Part. 3 CENIMAR recognizes violence against its own agents Documents reveal that soldiers were trained by the CENIMAR to become infiltrators of leftist and revolutionary groups, notably to participate in the Student Movement. In a letter to the Minister of the Marines, the Commander of the CENIMAR recognizes that violence was done to one such double agent and that his actions were “full of merit.” This document shows that violence done to double agents was perpetrated to the same degree as normal revolutionaries, and it did not deter further violence, but rather it was seen as an occupational hazard.
Part. 4 The Use of Torture: 1964-1968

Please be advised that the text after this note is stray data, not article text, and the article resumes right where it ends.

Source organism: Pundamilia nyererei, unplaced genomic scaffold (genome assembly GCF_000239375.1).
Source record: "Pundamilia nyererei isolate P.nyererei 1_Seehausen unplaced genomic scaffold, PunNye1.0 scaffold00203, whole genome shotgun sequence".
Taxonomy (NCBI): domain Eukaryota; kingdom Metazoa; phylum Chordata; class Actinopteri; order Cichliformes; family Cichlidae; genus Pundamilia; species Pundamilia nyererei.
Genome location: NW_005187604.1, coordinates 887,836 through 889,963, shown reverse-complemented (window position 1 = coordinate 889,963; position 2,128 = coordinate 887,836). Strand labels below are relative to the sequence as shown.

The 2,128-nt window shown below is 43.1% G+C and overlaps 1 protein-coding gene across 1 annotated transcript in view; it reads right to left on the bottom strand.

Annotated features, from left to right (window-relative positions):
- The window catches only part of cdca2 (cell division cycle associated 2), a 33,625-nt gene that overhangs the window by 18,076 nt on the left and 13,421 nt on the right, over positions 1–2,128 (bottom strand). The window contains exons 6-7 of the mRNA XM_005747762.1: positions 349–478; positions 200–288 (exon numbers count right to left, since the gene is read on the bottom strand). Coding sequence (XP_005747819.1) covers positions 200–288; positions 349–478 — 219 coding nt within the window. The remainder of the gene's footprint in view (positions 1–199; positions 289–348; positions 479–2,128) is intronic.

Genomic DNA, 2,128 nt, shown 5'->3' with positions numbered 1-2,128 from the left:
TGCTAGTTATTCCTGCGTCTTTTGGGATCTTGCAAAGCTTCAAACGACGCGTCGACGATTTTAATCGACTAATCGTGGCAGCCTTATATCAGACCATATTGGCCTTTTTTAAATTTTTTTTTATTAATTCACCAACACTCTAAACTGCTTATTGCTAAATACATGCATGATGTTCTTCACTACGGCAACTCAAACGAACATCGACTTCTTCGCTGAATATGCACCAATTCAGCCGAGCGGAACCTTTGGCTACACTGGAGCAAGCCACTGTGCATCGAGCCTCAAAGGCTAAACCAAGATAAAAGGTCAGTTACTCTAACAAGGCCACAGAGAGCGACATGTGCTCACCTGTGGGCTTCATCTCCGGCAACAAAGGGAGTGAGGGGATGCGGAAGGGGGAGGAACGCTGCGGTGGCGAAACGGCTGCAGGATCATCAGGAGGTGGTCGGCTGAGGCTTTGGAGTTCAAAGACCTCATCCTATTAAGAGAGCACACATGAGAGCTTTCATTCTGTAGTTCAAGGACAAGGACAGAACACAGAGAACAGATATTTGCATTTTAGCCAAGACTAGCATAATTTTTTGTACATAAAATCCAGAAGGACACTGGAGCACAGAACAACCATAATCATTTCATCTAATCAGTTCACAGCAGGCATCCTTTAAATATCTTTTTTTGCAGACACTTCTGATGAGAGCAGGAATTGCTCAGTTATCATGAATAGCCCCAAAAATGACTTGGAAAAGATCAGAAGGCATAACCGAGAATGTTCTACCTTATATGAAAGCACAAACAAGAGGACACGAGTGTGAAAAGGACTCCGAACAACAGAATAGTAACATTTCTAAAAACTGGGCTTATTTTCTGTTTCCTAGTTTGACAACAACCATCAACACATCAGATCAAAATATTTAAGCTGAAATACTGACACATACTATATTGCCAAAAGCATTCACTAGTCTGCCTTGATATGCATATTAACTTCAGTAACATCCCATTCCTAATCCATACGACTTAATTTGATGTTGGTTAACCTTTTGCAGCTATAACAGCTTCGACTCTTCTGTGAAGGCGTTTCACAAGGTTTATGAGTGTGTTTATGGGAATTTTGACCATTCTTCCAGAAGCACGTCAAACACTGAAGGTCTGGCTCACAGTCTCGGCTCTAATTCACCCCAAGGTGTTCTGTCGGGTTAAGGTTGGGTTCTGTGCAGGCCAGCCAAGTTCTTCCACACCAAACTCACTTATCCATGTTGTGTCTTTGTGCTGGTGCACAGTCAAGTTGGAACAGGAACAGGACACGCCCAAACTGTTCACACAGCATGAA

The Truth Commission’s research shows that torture had been used as a means of interrogation as early as 1964. It had been originally accepted that the use of torture had began with the Institutional Act Number 5 (“AI-5″), whose suspension of habeas corpus made torture de jure legal. Whereas torture as a means of repression did skyrocket after the imposition of the AI-5, the Truth Commission found that torture has always formed the base of repression since the installment of the military regime in 1964. Moreover, in 1964, all of the forms of torture which would be used throughout the entire period of the dictatorship had already been taught, used and established as early as 1964.